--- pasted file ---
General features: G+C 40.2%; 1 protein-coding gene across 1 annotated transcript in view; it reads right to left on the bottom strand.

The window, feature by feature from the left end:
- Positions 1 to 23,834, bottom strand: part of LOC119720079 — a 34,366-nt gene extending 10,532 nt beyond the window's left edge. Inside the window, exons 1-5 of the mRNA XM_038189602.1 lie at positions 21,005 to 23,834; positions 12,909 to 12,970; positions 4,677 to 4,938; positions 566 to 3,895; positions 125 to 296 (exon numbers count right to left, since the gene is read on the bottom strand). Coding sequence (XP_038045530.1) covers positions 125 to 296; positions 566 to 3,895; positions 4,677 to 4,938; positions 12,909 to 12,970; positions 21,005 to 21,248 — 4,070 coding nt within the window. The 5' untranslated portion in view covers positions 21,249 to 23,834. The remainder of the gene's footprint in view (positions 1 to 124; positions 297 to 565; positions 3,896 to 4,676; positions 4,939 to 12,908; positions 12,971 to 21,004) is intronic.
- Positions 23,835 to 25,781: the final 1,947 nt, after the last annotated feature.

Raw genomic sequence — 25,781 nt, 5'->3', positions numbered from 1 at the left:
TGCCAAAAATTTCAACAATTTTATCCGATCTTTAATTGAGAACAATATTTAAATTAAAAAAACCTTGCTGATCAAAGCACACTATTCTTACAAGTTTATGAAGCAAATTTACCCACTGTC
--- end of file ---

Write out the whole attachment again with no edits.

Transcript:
General features: G+C 40.2%; 1 protein-coding gene across 1 annotated transcript in view; it reads right to left on the bottom strand.

The window, feature by feature from the left end:
- Positions 1 to 23,834, bottom strand: part of LOC119720079 — a 34,366-nt gene extending 10,532 nt beyond the window's left edge. Inside the window, exons 1-5 of the mRNA XM_038189602.1 lie at positions 21,005 to 23,834; positions 12,909 to 12,970; positions 4,677 to 4,938; positions 566 to 3,895; positions 125 to 296 (exon numbers count right to left, since the gene is read on the bottom strand). Coding sequence (XP_038045530.1) covers positions 125 to 296; positions 566 to 3,895; positions 4,677 to 4,938; positions 12,909 to 12,970; positions 21,005 to 21,248 — 4,070 coding nt within the window. The 5' untranslated portion in view covers positions 21,249 to 23,834. The remainder of the gene's footprint in view (positions 1 to 124; positions 297 to 565; positions 3,896 to 4,676; positions 4,939 to 12,908; positions 12,971 to 21,004) is intronic.
- Positions 23,835 to 25,781: the final 1,947 nt, after the last annotated feature.

Raw genomic sequence — 25,781 nt, 5'->3', positions numbered from 1 at the left:
TGCCAAAAATTTCAACAATTTTATCCGATCTTTAATTGAGAACAATATTTAAATTAAAAAAACCTTGCTGATCAAAGCACACTATTCTTACAAGTTTATGAAGCAAATTTACCCACTGTC